While twitter and the corporate media are largely absent from the same scrutiny, as you note. They are just as responsible for eroding democratic norms, eroding trust and whipping up the public into a frothing, misinformed rage.
Now this culminates with an impeccably credentialed, rich, Harvard elite `whistleblower` who is largely repeating what we've long known? And who just started a twitter account and web site while on a whirlwind tour. And who is roundly supported by the corporate media and government. This doesn't strike me as speaking truth to power. It's the opposite.
Contrast with Snowden, who came out with new revelations and knowingly took on a great amount of risk to do so. There was no anti-NSA media surge leading up to his appearance. He was not embraced by the ruling class. Rather he infuriated them. That is speaking truth to power.
What we are seeing is the ruling class desperately trying to reassert control over the flow of information. Using facebook as a mechanism to take back control is smart, clearly. Both sides of the aisle want to regulate them. Mark is not a sympathetic character. People want to see a powerful corporation and CEO finally get more than a slap on the wrist. We thirst for a hanging. It appears they are going to give it to us, but I fear we will regret it in the end. As the response will reach far beyond the walls of facebook.
To understand the dynamic we are seeing play out, the book `Revolt of the Public` is worth reading.
“All over the world, elite institutions from governments to media to academia are losing their authority and monopoly control of information to dynamic amateurs and the broader public. This book, until now only in samizdat (and Kindle) form, has been my #1 handout for the last several years to anyone seeking to understand this unfolding shift in power from hierarchies to networks in the age of the Internet.” --Marc Andreessen
The tech industry is a better example. Tech cultivates counter-elites who essentially reframe many of the structures of society. This goes back to a point made by Peter Thiel (classic counter elite Stanford-trained lawyer cum entrepreneur), who advocates abandoning the tournament in which there can be only one winner (traditional hierarchies), and embarking on greenfield projects. HN readers will be aware of Thiel's many other counter-elite activities, which range from taking down Gawker to challenging traditional academia to backing seasteading.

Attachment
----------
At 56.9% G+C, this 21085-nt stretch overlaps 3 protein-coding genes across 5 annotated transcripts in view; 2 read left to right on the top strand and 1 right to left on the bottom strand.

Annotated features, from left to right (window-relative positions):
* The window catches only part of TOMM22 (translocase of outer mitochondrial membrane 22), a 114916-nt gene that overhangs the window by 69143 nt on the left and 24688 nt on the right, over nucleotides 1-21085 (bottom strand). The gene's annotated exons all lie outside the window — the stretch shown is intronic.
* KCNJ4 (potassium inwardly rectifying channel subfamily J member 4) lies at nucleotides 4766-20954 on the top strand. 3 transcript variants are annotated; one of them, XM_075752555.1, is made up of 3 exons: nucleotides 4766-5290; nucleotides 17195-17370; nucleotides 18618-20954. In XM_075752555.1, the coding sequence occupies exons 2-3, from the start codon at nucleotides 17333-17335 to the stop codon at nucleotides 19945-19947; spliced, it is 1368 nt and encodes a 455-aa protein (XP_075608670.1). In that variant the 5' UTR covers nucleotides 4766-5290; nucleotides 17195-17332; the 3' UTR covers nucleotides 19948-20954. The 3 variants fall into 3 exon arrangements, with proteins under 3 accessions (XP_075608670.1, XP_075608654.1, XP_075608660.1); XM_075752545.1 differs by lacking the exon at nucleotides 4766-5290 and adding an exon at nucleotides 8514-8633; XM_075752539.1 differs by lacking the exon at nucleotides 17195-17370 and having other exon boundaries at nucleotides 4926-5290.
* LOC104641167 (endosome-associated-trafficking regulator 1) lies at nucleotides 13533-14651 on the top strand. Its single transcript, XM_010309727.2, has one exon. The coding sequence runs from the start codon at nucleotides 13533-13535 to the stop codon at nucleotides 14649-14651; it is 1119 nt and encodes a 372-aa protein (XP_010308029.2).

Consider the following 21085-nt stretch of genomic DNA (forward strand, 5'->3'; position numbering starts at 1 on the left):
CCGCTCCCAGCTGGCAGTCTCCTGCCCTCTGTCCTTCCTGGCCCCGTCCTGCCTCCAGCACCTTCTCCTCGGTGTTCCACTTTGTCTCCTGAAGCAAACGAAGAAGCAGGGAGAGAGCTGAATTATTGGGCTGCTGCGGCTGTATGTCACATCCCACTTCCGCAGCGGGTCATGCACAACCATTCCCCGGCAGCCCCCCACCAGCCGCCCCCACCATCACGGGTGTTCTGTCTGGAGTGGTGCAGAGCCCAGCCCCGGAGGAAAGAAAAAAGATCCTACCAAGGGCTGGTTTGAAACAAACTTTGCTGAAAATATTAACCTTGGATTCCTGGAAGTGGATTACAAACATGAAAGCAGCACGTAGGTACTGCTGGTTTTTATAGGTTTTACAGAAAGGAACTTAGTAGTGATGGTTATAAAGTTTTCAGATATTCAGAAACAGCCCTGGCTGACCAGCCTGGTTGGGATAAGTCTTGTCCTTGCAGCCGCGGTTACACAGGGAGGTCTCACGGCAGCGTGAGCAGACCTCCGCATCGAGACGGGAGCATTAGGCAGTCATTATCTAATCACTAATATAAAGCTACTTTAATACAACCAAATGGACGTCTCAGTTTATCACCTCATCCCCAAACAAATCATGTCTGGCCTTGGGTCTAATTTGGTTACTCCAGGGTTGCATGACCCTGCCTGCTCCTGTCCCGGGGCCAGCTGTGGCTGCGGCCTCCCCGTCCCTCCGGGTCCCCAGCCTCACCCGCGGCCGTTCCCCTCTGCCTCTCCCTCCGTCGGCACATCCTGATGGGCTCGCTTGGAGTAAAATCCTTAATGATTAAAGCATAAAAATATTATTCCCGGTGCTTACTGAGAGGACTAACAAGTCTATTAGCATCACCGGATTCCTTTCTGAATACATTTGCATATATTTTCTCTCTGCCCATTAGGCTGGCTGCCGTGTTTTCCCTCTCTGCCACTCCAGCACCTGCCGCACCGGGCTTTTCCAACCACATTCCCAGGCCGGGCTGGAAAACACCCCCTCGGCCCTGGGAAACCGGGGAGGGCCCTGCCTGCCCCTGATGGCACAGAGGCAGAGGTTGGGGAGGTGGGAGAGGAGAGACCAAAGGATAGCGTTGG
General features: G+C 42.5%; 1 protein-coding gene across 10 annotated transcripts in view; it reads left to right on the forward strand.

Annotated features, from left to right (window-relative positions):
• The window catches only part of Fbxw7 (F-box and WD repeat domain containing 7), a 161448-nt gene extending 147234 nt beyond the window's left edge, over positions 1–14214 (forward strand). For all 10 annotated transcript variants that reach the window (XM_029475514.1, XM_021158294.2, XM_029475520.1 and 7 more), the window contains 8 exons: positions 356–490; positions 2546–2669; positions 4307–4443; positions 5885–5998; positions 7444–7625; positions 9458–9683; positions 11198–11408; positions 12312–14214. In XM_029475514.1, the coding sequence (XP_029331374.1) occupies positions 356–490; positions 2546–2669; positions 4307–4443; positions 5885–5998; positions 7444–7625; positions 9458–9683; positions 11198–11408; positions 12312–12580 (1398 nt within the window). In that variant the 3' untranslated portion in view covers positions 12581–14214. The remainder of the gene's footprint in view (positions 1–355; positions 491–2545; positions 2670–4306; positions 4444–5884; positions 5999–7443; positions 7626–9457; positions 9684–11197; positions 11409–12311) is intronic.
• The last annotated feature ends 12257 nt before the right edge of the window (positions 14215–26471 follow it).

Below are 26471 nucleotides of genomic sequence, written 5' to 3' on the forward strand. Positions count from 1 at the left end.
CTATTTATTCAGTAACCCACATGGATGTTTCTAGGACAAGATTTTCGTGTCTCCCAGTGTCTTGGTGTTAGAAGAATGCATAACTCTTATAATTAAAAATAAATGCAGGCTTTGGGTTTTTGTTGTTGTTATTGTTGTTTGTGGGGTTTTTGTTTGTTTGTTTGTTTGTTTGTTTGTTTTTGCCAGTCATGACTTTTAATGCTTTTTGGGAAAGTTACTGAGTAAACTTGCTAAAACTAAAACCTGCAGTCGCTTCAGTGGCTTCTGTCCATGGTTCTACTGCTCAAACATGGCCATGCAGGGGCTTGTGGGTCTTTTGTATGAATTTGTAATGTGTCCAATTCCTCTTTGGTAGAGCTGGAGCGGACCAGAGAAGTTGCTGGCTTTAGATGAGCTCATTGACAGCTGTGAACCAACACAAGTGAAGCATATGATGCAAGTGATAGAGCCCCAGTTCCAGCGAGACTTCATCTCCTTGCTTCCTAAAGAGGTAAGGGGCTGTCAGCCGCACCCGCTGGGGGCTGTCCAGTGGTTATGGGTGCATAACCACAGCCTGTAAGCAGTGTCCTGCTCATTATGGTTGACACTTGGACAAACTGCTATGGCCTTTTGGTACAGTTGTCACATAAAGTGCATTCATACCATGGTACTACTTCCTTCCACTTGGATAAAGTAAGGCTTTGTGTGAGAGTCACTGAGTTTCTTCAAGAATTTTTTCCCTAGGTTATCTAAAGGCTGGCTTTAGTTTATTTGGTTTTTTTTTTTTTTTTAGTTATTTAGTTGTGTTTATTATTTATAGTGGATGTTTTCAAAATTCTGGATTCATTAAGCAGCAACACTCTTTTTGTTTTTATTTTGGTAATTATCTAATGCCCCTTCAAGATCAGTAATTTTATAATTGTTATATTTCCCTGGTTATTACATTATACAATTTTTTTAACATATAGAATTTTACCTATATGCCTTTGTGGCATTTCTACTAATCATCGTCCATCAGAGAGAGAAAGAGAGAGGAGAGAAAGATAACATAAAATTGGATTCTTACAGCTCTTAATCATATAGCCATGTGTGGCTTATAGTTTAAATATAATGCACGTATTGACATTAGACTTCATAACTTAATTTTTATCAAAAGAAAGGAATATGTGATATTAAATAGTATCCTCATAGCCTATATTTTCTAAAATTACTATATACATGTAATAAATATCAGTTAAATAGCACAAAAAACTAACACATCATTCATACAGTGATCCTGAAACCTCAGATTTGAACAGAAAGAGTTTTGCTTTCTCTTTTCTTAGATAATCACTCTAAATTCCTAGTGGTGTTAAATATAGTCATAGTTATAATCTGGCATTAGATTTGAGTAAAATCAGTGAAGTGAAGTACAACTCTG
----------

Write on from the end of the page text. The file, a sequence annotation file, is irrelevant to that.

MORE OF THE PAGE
One might argue that tech absorbs the counter-elite in ways that are initially useful to the powers that be, but ultimately fatal to them. We started with the Internet, and ended with the destruction of traditional media. We started with "digital cash" and ended with the erosion of the Fed.
Another book that speaks to this is Martin Gurri's "The revolt of the public" (from Stripe Press!), which argues that gradual breakdown of liberal democracies, and other forms of revolt like the Arab Spring, result from a new "information sphere" created by social media and the Internet. The public is rejecting the control and authority of the existing elites, now that other narratives are available and can spread easily.
Gurri does not cite Turchin, but he mentions similar historical trends, including the privileged children of the middle class confronted with high unemployment, who lead movements like Spain's indignados and Occupy Wall Street.
Many revolutions are revolutions of the upper-middle class disappointed with its own prospects. I would count the American and French revolutions among those.
Fresh book recommendations delivered straight to your inbox every Thursday.